Spotlight: Nicole Lim

Spotlight: Nicole Lim

“My ancestors have been here from time immemorial.”

Nicole Lim is a native of Sonoma County in the most profound sense. Not only was she born and raised here, but her Pomo and Miwok ancestors have lived here from time immemorial. Says Nicole, “When the ‘explorers’ arrived, California was not an untamed wilderness but a well-cared-for garden.”

A practicing attorney specializing in Federal Indian Law, Nicole is currently Executive Director of the California Indian Museum and Cultural Center, and a member of the Native American Caucus of the California Democratic Party. Her focus is on education, namely a curriculum that corrects the historical narrative about Native Californians. And there is much correcting to do.

“We’re in denial about the history of Native Californians. We romanticize or refuse to acknowledge that history.” Before colonization, California was home to 300,000 to as many as a million Indians. By 1900, only around 11,000 remained.

“Indians didn’t just wander in and join the missions.”

“Most histories begin with the missions. You read about Indians ‘wandering in’ and ‘joining’ them, when in fact the missions were deliberately established in key Indian population centers.” Indian men were forcibly recruited to work in the mines, their families were often broken up, and Spanish soldiers took young native women at will, spreading syphilis through the population. Grazing animals destroyed native plants, a major source of nutrition and medicine for native people.

In 1847, after Indian miners killed two white men who had forced them to work under unbearable conditions, more than 100 Indians were killed in retribution. “My great-great grandmother, as a young child, was orphaned by the Bloody Island Massacre. She survived by hiding under her mother’s dead body.”

Above left: Great-grandmother Maggie Briggs Myers (Pomo), Ukiah, CA. Above right: Grandmother Elizabeth Posh, Big Valley Rancheria, Lakeport, CA. Below: Joseph A. Myers (Pomo) & daughter Nicole, 1976 & 1996.

“Several generations of my family put me on the path I’m on.”

“My great-grandfather was a 25-year-old Irishman named Joseph Myers who came to California for the Gold Rush. He was a gold miner when he met – and almost certainly purchased – my great-grandmother, a 12-year-old Pomo girl named Maggie Briggs.”  (see photo)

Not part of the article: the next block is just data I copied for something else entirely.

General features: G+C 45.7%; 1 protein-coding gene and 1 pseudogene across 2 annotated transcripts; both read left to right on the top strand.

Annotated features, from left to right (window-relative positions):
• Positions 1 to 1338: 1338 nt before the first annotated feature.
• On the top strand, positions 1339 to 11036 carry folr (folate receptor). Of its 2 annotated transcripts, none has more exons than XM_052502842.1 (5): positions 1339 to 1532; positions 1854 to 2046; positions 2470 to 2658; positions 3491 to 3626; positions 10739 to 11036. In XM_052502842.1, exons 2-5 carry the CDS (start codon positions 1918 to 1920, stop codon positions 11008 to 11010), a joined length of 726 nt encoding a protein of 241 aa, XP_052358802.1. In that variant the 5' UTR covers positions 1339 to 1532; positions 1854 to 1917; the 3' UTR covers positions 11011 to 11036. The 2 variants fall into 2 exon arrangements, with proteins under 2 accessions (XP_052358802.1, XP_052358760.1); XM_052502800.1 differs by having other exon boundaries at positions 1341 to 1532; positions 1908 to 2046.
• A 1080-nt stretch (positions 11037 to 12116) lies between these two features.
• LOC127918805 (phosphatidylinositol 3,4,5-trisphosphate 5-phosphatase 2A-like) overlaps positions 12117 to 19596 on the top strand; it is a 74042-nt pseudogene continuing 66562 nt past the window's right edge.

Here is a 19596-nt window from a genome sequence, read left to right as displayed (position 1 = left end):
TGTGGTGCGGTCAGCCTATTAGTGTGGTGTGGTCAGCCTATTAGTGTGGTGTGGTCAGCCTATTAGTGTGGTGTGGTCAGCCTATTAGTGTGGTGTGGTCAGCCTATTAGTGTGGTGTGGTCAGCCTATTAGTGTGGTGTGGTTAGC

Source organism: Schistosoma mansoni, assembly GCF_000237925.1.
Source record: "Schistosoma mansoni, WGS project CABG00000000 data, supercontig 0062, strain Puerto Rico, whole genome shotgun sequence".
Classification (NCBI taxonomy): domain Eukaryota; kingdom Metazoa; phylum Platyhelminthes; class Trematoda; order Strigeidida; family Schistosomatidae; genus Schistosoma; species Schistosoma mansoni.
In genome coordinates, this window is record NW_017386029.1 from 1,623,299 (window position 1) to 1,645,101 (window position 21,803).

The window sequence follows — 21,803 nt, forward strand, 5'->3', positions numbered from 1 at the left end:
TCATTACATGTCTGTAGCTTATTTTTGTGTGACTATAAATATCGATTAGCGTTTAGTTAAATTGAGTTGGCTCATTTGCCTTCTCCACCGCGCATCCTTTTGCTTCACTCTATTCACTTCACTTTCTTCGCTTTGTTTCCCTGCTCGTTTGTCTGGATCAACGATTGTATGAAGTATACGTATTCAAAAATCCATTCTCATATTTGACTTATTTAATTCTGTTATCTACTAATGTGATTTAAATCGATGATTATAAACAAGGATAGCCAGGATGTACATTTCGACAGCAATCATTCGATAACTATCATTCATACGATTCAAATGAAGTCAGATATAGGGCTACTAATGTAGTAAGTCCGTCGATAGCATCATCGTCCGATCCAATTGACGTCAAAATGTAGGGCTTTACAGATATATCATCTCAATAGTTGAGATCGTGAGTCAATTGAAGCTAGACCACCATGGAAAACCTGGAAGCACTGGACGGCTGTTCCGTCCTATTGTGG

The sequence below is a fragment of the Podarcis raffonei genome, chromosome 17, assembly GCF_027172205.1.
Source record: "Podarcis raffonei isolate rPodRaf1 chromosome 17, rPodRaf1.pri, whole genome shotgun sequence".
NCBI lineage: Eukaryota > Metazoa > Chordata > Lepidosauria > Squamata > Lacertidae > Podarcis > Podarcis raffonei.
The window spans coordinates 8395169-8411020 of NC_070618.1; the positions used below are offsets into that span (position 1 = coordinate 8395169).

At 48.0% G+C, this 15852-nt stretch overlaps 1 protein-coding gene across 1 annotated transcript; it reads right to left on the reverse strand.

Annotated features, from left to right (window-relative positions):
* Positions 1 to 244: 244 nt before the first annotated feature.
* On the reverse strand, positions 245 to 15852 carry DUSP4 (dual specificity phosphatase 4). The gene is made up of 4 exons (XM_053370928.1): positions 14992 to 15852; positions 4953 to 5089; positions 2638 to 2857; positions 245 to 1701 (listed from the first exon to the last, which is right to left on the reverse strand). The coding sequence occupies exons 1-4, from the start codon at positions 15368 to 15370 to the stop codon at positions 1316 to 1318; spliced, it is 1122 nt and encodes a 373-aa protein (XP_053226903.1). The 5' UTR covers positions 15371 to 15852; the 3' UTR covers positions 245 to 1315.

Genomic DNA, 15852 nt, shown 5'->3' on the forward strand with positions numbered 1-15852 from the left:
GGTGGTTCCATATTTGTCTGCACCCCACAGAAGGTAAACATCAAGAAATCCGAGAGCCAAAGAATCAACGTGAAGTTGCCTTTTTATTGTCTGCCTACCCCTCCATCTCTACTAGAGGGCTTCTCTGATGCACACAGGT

During the Gold Rush, up to 90% of mine workers were enslaved Indians. California’s first governor, Peter Hardeman Burnett, was a former slaveholder from Tennessee who vowed to “exterminate the red devils.” He succeeded in one way: After the Gold Rush, Indians nearly disappeared from California history books.

Meanwhile, 18 treaties were negotiated but never ratified, remaining under an injunction of secrecy for 50 years. In 1905, the federal government began purchasing small blocks of land back for some tribes, establishing the Rancheria system. But in 1950, several of these were terminated, along with the tribes themselves – including the Pinoleville Pomo, her family’s tribe. In 1983, recognition was restored to the Pomo and 15 other tribes, after Nicole’s grandmother brought a class lawsuit on behalf of all of them.

“Government has not fulfilled its responsibilities to native people.”

Her father Joseph Myers was a young lawyer at that time. “My dad had been sent on a relocation program at the age of 19, and worked in law enforcement and earned a criminal justice degree. When I was born, the youngest of eight children, he enrolled in law school.” He earned his degree and travelled around the U.S. practicing tribal law, eventually becoming a professor of law at U.C. Berkeley. “My work path is similar to his, though my focus has been more on arts and culture and youth. I focus on ‘cultural intelligence,’ not ‘cultural sensitivity.’ I don’t want people to feel bad, as that gets in the way of action.” And there’s much to learn, and to do:

“Don’t stereotype or fetishize native culture. Learn about it.” (For some information sources Nicole recommends, see below.)

“If you have the opportunity, partner with native people. But know that we may not want to share everything.”  

“When we are invited to take part in environmental stewardship, we may be asked to say a prayer, but we don’t sit in the boardroom. Yet.”

“We’re still here against all odds.”

Nicole’s father died unexpectedly last December. At U.C. Berkeley, the Joseph A. Myers Center for Research on Native American Issues had been established to recognize his extensive service to Native American communities. A few months after his death, they hired Nicole to teach his class in Federal Indian Law. “He mentored me. He really loved teaching and believed in the power of education to change injustice. It’s important to me to continue his legacy in the world by doing what he loved.”

“We are the third and fourth generations of our family in Sonoma County, but this is our ancestral territory. We are still here, against all odds.”

A few sources


California Indian Museum & Cultural Center (

California Indian Education for All website (

Available at bookstores or at

An American Genocide by Benjamin Madley

Indians of California:The Changing Image by James Rawls

We Are the Land: A History of Native California by Damon B. Atkins & William J. Bauer Jr.